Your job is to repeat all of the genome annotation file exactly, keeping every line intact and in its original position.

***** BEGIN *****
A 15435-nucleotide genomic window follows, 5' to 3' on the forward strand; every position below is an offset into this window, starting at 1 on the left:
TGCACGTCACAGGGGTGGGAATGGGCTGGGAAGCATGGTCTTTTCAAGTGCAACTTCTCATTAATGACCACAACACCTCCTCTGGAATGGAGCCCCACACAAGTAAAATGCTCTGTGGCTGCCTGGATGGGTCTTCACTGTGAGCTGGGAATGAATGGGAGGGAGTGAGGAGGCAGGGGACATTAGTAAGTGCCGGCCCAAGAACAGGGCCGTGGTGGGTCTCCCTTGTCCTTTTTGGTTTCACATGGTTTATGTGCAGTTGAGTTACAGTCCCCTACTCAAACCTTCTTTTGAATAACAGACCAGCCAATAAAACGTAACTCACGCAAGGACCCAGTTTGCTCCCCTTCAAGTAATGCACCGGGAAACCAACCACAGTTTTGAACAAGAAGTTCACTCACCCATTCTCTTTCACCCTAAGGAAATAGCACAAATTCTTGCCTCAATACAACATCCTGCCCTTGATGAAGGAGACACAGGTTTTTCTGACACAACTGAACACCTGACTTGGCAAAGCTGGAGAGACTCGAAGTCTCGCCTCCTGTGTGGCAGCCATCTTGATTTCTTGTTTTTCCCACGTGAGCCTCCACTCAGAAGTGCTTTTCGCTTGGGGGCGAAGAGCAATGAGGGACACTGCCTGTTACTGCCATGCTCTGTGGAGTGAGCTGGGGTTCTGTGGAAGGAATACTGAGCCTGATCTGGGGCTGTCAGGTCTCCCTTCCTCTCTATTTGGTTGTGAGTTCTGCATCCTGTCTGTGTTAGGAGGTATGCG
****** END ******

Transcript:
A 15435-nucleotide genomic window follows, 5' to 3' on the forward strand; every position below is an offset into this window, starting at 1 on the left:
TGCACGTCACAGGGGTGGGAATGGGCTGGGAAGCATGGTCTTTTCAAGTGCAACTTCTCATTAATGACCACAACACCTCCTCTGGAATGGAGCCCCACACAAGTAAAATGCTCTGTGGCTGCCTGGATGGGTCTTCACTGTGAGCTGGGAATGAATGGGAGGGAGTGAGGAGGCAGGGGACATTAGTAAGTGCCGGCCCAAGAACAGGGCCGTGGTGGGTCTCCCTTGTCCTTTTTGGTTTCACATGGTTTATGTGCAGTTGAGTTACAGTCCCCTACTCAAACCTTCTTTTGAATAACAGACCAGCCAATAAAACGTAACTCACGCAAGGACCCAGTTTGCTCCCCTTCAAGTAATGCACCGGGAAACCAACCACAGTTTTGAACAAGAAGTTCACTCACCCATTCTCTTTCACCCTAAGGAAATAGCACAAATTCTTGCCTCAATACAACATCCTGCCCTTGATGAAGGAGACACAGGTTTTTCTGACACAACTGAACACCTGACTTGGCAAAGCTGGAGAGACTCGAAGTCTCGCCTCCTGTGTGGCAGCCATCTTGATTTCTTGTTTTTCCCACGTGAGCCTCCACTCAGAAGTGCTTTTCGCTTGGGGGCGAAGAGCAATGAGGGACACTGCCTGTTACTGCCATGCTCTGTGGAGTGAGCTGGGGTTCTGTGGAAGGAATACTGAGCCTGATCTGGGGCTGTCAGGTCTCCCTTCCTCTCTATTTGGTTGTGAGTTCTGCATCCTGTCTGTGTTAGGAGGTATGCG